“Imagine if shares of Apple, which currently fetch about $345, were to increase by 30%, to $450. Apple’s stock-market value would then surpass ExxonMobil’s, making it the most valuable company on earth,” Tiernan Ray reports for Barron’s. “I say imagine because it’s rather fantastic to think of a consumer electronics company pushing aside a company with oil, and because it’s hard to imagine Apple’s shares going anywhere these days.”
“The stock is up about 7% this year, just even with the Dow Jones Industrial Average—hardly what one would expect for a company that created a new market overnight, the tablet computer craze, with its iPad business expected by some to be worth $17 billion this year,” Ray reports. “That’s $17 billion in revenue, out of thin air.”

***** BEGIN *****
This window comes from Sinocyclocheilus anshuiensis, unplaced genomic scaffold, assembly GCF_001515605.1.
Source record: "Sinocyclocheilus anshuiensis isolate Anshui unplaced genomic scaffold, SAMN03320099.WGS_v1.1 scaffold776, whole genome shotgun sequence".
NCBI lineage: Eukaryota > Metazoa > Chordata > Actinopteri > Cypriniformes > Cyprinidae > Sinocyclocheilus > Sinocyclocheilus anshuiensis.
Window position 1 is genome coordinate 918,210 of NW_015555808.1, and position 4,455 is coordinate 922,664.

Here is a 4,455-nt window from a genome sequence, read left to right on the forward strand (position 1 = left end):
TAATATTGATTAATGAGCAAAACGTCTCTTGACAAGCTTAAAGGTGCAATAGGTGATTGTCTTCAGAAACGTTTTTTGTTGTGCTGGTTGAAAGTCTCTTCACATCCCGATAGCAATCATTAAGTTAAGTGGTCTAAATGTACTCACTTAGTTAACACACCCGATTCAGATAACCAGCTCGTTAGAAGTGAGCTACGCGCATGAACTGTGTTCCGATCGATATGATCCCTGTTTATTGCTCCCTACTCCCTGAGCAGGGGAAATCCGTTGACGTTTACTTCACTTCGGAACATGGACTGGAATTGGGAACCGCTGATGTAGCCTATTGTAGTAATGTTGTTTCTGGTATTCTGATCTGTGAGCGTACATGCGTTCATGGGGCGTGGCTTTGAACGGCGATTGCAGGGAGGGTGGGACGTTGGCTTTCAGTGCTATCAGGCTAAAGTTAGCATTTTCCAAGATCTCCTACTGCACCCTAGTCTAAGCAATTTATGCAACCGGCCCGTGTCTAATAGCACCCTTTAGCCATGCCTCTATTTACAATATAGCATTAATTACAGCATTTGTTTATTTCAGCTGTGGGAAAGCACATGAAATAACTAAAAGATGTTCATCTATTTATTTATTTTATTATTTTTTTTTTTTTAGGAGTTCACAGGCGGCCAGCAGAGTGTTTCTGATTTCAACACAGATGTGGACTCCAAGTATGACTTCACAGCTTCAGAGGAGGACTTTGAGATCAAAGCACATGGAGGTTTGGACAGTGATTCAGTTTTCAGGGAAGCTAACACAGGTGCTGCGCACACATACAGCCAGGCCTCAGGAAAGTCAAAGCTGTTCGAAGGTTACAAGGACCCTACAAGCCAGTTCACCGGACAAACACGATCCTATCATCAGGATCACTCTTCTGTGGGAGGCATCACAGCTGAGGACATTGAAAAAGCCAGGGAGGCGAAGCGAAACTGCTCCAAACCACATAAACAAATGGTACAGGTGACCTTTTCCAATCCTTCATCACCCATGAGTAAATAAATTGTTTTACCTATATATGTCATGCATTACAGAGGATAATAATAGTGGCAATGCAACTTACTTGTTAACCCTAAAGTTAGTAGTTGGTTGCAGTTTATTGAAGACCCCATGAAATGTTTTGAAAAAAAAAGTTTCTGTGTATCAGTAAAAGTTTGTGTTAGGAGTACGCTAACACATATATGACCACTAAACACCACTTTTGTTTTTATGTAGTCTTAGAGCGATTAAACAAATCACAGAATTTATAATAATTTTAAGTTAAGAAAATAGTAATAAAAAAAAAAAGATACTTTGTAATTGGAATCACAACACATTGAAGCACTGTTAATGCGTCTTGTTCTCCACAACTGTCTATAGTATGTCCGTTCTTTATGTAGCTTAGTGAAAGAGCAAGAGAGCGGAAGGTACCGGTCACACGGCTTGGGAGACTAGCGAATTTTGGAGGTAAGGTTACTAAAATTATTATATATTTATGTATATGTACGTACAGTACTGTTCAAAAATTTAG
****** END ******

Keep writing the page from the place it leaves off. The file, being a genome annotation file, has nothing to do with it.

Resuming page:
“Moreover, backing out cash and marketable securities of $60 billion, or $64 per share, Apple shares aren’t just cheaper than the S&P, they’re bizarrely cheaper,” Ray reports. “It trades at 11 to 12 times this year’s projected earnings per share, versus the S&P’s average of 14 times, despite EPS growth projected at 52% this year by analysts.”
Ray reports, “In fact, there is a plausible path to seeing the shares rise into the ExxonMobil neighborhood, but it is the awesome scale of Apple that lately seems to sharpen for some investors all the things that could go wrong.”
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